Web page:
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Acceptable Attire at The Office?

By: Lisa Thiel - Updated: 22 Nov 2012 | comments*Discuss
Office Working Wardrobe Pinstripes

It's a hard life being a City gent - all those grey and navy pinstripes, day after day. Thank heavens most of us have the freedom to dress a little more expressively…or do we? Office workers are usually expected to dress 'smartly' - but what a world of possibilities that one word covers. Here's some advice on what will look great without being over-formal, and what you should save for after the nine-to-five's over.

Keep It Respectable

Showing too much arm flesh or cleavage during the day is tacky, so avoid scoop-neck or sleeveless tops. Don't wear V-necked jumpers or dresses on their own - layer them over vests or shirts for a smarter look. In summer, stick to short-sleeved items rather than sleeveless ones - and if it's really too hot to have material around your armpits, make sure you wear tailored sleeveless dresses or shell tops rather than baggy vests that'll end up wrinkled and untidy.

Bare legs aren't appropriate except on the hottest days, so always wear tights with your skirts. Pick as dark a shade as possible - flesh-coloured tights only look right if you're over 65, and bright colours are too frivolous. Skirts should never be more than a couple of inches above the knee. When you buy a skirt, check you can sit down without the hem riding up past this level, or you could end up raising some eyebrows during meetings.

The golden rule is to avoid extremes. If you think something's too long, short, flimsy, thick, bright or glitzy for the office - it probably is. No matter how outrageous your style outside work, stick to the middle ground while you're at work.

Black is Black

Ah, black - that wonderful staple of skirts, trousers, dresses and shoes that we pull out of our wardrobe for an instantly professional look. The problem is, it's so easy to wear that you often find yourself with an entire wardrobe of black 'work clothes' without realising it - and once you've been seduced, it's tricky to break the pattern.

Black's not the only staple basic that works with a lot of different things. Try different shades of grey or brown on your bottom half to complement your usual work tops. The grey will also match your black garments - just don't wear black and brown together. Alternatively, add fabrics like tweed, wool or (if you've got a broad dress code) velvet to your wardrobe, which give an outfit texture and stop it looking dull.

Smashing Separates

Every working wardrobe needs to have its basics - things you can team with just about any other piece of clothing, that fit perfectly and make you feel polished when you wear them. Make sure you've got:
  • A tailored jacket. The ultimate office basic, it can be worn over dresses, with skirts or trousers to add instant professionalism. Pick one in a neutral colour that harmonises with the basics in your wardrobe, in a good fabric (no polyester blends, please) that won't stretch or go shiny. Ensure it's not too tight-fitting - you'll want to wear it over jumpers in winter and thinner tops in summer.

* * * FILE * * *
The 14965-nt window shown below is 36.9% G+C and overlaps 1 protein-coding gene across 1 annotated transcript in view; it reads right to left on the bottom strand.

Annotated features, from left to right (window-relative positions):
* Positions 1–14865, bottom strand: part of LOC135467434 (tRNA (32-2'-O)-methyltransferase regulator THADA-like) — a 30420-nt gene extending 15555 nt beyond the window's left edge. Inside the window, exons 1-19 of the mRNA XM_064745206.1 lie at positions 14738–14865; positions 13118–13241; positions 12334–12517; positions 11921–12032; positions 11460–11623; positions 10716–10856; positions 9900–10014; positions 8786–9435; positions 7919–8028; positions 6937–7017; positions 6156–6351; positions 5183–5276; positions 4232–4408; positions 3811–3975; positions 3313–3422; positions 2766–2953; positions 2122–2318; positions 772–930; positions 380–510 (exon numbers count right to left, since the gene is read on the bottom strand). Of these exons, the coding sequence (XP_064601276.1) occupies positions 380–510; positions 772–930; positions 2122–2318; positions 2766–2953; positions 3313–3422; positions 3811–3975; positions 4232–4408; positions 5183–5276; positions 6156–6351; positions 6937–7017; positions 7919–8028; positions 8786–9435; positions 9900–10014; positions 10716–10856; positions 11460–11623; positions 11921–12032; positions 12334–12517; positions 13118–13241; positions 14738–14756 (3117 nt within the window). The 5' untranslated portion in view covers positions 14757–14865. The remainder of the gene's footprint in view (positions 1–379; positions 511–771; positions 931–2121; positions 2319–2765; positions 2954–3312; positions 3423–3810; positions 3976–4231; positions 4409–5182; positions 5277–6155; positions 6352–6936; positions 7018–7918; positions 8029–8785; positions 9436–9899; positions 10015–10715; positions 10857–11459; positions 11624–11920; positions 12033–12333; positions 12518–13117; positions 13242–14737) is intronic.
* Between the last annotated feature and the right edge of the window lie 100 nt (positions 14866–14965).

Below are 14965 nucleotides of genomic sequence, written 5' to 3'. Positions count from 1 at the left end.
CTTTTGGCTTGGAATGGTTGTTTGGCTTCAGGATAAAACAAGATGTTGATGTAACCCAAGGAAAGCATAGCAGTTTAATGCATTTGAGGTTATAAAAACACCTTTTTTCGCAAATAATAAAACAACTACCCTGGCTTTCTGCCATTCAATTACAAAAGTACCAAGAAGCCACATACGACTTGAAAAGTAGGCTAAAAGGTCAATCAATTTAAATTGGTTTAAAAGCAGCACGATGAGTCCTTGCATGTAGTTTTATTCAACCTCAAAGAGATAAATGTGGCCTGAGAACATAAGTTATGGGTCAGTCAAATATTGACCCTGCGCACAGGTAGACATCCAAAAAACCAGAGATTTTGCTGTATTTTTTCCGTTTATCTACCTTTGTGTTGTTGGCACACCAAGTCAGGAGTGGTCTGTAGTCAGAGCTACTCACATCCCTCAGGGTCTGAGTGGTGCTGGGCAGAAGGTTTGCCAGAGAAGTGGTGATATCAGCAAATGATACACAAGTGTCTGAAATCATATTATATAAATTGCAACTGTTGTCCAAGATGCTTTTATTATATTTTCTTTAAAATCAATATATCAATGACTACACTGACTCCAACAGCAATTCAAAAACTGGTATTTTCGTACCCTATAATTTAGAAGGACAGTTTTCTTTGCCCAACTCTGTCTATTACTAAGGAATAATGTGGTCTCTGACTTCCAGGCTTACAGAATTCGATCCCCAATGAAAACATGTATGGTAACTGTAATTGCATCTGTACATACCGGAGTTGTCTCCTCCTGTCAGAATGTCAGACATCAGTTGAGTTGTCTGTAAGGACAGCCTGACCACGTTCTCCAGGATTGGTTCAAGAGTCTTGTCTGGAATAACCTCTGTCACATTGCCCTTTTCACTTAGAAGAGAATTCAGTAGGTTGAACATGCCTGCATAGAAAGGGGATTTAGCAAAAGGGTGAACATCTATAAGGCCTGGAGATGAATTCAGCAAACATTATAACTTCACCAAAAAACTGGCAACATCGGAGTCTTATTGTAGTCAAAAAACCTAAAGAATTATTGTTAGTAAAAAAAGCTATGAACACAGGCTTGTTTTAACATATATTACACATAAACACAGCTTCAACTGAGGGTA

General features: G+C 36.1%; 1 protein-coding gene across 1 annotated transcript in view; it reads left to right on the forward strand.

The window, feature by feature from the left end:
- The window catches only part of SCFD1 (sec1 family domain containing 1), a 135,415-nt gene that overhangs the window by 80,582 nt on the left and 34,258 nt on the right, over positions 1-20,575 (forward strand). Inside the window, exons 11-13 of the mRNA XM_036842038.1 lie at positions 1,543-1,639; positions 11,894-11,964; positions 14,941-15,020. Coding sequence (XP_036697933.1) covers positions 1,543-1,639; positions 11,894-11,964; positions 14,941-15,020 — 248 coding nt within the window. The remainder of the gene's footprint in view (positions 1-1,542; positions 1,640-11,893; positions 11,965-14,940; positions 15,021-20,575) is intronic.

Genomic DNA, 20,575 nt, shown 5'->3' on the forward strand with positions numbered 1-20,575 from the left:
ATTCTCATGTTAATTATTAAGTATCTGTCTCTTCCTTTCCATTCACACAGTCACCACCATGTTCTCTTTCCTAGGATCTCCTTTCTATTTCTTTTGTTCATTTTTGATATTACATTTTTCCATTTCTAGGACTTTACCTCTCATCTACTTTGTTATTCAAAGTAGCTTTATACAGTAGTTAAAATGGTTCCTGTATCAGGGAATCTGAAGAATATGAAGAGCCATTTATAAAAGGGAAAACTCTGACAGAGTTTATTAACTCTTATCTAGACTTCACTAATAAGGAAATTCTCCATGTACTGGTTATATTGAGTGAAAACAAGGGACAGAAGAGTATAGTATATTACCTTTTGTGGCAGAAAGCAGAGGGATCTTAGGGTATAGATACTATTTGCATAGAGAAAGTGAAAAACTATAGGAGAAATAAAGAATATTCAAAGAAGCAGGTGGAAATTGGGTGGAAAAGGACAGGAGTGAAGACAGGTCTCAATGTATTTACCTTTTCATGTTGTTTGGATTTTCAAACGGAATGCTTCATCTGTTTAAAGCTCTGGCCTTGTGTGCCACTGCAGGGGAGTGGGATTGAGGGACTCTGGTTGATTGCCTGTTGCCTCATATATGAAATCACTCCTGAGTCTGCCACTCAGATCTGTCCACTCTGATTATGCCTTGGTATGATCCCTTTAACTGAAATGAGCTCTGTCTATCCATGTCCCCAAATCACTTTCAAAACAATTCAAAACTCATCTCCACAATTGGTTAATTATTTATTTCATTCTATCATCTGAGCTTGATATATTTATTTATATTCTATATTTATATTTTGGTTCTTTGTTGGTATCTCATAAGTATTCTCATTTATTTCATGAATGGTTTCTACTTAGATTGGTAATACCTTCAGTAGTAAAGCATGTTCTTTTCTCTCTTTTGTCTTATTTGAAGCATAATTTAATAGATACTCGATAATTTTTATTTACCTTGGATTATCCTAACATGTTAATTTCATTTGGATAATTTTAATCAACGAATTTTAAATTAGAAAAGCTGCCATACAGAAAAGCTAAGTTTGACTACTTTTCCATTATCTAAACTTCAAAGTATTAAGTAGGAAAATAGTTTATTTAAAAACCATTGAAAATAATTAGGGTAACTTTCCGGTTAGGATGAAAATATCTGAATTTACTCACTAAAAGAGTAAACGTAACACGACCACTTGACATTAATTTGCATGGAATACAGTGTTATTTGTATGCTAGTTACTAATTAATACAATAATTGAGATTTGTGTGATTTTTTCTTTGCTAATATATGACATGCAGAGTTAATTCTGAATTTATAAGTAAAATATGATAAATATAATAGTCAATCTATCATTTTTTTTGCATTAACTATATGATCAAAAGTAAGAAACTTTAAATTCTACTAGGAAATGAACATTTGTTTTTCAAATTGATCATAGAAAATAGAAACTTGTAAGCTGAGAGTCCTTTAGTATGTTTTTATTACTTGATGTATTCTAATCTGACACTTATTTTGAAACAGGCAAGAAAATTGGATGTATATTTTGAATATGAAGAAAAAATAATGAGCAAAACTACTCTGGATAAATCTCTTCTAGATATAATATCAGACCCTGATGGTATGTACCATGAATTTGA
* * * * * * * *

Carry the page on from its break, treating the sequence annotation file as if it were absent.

• A plain, straight knee-length skirt. Trousers might be a handy stand-by when you want to be low-key, but the woman wearing a skirt to work instantly projects an image of smartness and elegance to her colleagues, bosses and clients.
  • Wide-legged, crease-front trousers. Excellent for the days when you want an outfit that doesn't take much preparation - you can add anything to these and they'll still look fresh, crisp and efficient.
  • Vests, short- and long-sleeved tops in black and white, that can be layered with other garments to minimise flesh exposure and keep you warm.
  • One pair of really smart shoes that go with your skirt and trousers. These should be made of leather for low-key elegance, and have at least a one-inch heel to give you a more flattering overall silhouette.

Seasonal Variations

The trickiest part of office dressing is finding clothes that look stylish in the outside world as well as appropriate behind our desks. This is particularly hard during seasonal changes, when the central heating or air-conditioning's been switched on, but the temperature outside's telling a different story.

Layers of different thicknesses are great for combating climatic changes. Put your thin jersey wrap dresses over a polo neck in winter, or wear a camisole under your jacket instead of a shirt when it's hot. Instead of one thick jumper, wear two thinner ones in contrasting colours and styles - then simply remove one if you're too hot.

Finally, make your look your own by adding fabulous accessories. Apart from allowing you an expression of your 'outside' look during working hours, great belts, scarves or jewellery show your bosses that you're not afraid to stand out as an individual and take the initiative - two things they'll always be pleased to see you doing at work.

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